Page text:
“One Week Notice” is an ambitious effort from several rappers. The uber group includes Audio Push, Dizzy Wright, Reezy, Emilio Rojas and more.
One Week Notice
The super group is made up of rappers from several different geographical locations and record labels. Hiphopdx reports that Funk Volume founder Damien Ritter brought together nine rappers and producers to record an album in one week.
The nine members of One Week Notice met in Austin, TX to record the album. DJ Hoppa, Kato and half of Audio Push handled all of the album’s production.
Trap and Stuff
Quite a bit of the album sounds like run-of-the-mill Trap. “Gutter” has the snare drum and gunshot sound effects that have become staples of Trap. “Die a Legend” has some atmosphere but when the drums kick in it becomes your basic Trap beat.
There’s nothing wrong with the production on the album, but there’s also nothing special either. There isn’t a single beat that will make you rewind (or replay more appropriately) the album.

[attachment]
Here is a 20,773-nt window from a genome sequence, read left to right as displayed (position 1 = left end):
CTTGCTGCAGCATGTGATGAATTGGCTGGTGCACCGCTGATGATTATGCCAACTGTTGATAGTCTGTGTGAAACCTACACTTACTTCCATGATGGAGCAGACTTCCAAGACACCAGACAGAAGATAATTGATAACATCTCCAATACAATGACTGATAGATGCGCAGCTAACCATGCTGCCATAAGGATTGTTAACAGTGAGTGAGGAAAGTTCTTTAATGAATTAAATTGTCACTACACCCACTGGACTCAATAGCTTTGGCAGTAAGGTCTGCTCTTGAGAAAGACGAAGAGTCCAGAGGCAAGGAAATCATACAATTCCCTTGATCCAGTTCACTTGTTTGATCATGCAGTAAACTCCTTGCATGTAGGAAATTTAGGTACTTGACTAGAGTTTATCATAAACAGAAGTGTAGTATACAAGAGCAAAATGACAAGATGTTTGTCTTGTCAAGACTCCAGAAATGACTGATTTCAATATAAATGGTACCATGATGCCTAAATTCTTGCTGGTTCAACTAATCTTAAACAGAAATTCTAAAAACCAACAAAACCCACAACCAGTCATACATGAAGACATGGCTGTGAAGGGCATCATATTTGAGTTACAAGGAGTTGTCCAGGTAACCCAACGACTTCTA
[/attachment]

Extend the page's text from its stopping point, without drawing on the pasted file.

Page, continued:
At least “Count on That”, “What Means the World” and a few other songs get away from a basic Trap sound. Overall, however, the album’s sound doesn’t stand out.
The producers can’t really be blamed for an album that was made in one week. Ostensibly the album should be able to lean on the strength of it’s lyricists. Unfortunately that’s not the case.
Ranked by performance Dizzy Wright probably shines the brightest. That being said, it’s not always easy to know which rapper is rapping. Emilio Rojas is easily identifiable because several of his verses involve him speaking Spanish or shouting out his heritage. Other than that it is a little difficult to keep track of who’s who.
There are some meaningful lyrics on the album. “Setbacks” and “In My Zone” are more than attempted bangers. That doesn’t change, however, what the album’s focus appears to be.
Ultimately the album suffers from its own design. Making an album in a week did not afford these artists the time to create something that separates itself. Most of the songs on “One Week Notice” sound like any-hip-hop-song-USA.
What’s more, the album doesn’t have a lot of name power. An uninitiated listener will be expecting to hear something like underground or alternative hip-hop. “One Week Notice”, however, doesn’t have any underground or alterative elements. Instead it sounds like an album of mainstream songs sans the crisp, clean sound of immaculately produced commercial music.
The album had a meritorious beginning, but the execution falls short.